I suspect that tomorrow I have to call the Tax Credits people and/or Royal Mail because of a problem with the paperwork I sent by Recorded Signed For post last week not being flagged as 'delivered' yet. This is going to be made more difficult by me being rather iller than usual at the moment. I suspect I have to make a doctor's appointment as it's getting to the "beyond a joke" point - without Steve, I would be well and truly stuffed by now. I'm worried that even with Steve's help I might end up having to take time off work if my health doesn't pick up again sharpish. I have to sort out some more stuff with the DWP as well.

You get the picture.

I also have to write up a feedback report for Access to Work. Well, I don't have to, which is why I haven't done it yet. But I've been asked to, and I feel like I should.

I need to get some serious praise in for my current adviser, who has been fabulous and got all sorts of things (the taxis, the squishing machine) sorted out pretty much next-day, and I want to say nice things about the scheme in general.

But I also really need to let them know about the problems I have encountered with the system, like the trouble I had getting onto the scheme, the attempts to make One Size Fit All, the catch-22 of not being able to apply for the scheme until you have a definite job offer, but the difficulty of negotiating for a job offer without knowing whether you're likely to get help from the scheme or not.

Actually, if anyone can think of some good phrases I could use, please do put them in the comments, because at the moment I'm having trouble properly saying things I want to say without (a) it coming out wrong and everyone looking confused, (b) half of it coming out before my brain goes off at a tangent and I fail to communicate my original point leaving everyone looking confused, or (c) it coming out right, but far too abrupt/rude/blunt and leaving everyone looking distinctly pissed off. I need all the help I can get.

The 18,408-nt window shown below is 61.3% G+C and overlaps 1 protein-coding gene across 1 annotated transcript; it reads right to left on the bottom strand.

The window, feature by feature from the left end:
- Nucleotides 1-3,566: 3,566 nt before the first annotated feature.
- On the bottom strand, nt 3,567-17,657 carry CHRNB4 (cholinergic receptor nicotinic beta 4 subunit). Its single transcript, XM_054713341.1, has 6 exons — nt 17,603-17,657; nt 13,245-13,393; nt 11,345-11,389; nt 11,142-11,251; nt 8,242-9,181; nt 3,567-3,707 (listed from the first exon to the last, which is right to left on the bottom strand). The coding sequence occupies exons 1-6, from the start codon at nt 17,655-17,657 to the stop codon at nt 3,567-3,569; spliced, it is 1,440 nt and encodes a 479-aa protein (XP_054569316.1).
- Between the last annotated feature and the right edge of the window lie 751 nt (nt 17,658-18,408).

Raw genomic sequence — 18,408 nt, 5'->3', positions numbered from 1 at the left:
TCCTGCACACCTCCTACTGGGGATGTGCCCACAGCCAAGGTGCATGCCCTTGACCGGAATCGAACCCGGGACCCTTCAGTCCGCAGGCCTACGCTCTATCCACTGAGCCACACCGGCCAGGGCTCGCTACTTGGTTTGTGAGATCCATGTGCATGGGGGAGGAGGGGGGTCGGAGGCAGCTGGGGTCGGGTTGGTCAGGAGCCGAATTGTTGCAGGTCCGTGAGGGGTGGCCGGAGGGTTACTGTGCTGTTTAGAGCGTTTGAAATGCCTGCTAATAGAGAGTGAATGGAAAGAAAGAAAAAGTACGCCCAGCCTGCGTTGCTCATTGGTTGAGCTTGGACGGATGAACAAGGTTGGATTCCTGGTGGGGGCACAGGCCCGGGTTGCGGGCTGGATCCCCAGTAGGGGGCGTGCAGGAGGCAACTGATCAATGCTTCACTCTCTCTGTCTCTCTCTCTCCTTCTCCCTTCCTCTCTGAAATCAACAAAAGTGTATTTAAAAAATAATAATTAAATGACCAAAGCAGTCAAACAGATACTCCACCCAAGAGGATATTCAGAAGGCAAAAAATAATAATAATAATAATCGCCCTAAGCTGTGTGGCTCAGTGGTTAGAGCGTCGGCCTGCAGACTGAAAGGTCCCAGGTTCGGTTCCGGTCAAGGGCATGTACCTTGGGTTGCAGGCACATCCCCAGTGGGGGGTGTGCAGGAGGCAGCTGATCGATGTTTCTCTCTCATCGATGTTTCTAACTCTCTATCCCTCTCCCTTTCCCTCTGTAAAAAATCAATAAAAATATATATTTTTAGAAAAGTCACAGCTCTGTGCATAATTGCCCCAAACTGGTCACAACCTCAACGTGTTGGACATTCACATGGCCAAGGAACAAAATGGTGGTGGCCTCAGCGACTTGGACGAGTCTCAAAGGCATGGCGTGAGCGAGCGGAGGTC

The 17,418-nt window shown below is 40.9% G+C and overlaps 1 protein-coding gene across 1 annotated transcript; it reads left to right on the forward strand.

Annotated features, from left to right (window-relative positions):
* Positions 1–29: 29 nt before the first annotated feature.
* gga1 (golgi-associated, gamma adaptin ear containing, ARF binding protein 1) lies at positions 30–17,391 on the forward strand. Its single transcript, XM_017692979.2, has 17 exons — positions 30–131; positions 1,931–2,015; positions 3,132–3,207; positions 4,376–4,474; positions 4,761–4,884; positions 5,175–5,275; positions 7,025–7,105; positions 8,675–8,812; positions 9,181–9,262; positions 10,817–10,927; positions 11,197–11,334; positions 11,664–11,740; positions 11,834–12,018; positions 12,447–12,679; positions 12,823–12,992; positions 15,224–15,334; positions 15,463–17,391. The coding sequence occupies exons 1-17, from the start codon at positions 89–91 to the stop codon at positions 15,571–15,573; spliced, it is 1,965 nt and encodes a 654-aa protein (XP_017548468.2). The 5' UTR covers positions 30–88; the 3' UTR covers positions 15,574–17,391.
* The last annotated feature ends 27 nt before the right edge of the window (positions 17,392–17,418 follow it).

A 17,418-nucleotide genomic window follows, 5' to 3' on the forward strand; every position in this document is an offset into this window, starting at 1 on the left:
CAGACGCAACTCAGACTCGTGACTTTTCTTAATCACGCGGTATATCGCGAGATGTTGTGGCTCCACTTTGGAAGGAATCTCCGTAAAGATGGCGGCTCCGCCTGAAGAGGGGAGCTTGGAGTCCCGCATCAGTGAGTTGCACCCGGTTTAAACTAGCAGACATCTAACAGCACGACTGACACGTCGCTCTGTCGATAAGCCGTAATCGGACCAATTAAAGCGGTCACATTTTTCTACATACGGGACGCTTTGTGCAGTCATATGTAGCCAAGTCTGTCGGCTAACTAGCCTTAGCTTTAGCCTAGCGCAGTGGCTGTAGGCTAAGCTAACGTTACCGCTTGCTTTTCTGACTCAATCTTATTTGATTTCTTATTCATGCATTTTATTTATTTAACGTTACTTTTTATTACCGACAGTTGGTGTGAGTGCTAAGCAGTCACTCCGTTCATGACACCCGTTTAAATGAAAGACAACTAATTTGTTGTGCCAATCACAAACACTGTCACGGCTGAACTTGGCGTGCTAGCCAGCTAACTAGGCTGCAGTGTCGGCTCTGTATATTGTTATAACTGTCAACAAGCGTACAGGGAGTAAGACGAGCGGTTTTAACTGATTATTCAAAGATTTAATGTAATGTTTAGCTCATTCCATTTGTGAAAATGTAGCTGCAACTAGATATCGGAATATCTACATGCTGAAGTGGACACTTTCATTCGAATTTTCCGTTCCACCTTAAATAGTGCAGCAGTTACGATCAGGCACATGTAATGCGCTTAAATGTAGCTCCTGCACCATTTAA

The sock came out well though.

Wednesday, February 06, 2008

Pancakes, Mary-style

You will need:

Preferred toppings: I like sugar, cinnamon and lemon juice.

long-suffering assistant (Evilstevie)

Reassure long-suffering assistant that the washing up won't need doing before this meal. Measure out about six ounces of flour and dump it into a bowl. Add a little pinch of salt. Make a little hollow in the middle of the flour, and crack two eggs into it.

Take two phone calls from people whose calls you consider "important". Completely lose track of what you are doing. Make sure the long-suffering assistant has no idea how long you are going to be on the phone and thus remains unsure what sort of thing he should be doing to amuse himself.

Phone calls dealt with, attempt to whisk the eggs and flour.

It will take just under ten seconds for you to realise that this was an extremely bad idea and that the eggs and flour should in fact be mixed by hand with a fork or spoon. You may wish to practice some inventive swearwords for this stage.

Try to improve this situation by adding a little bit of milk. Realise you are getting nowhere fast. Use a teaspoon to scrape the worst of the mess off the whisk and add about a quarter of a pint of milk. Bash the not-turned-on whisk against the milk and mess until it's a little bit more like thick batter. Breathe sigh of relief that things are back on track.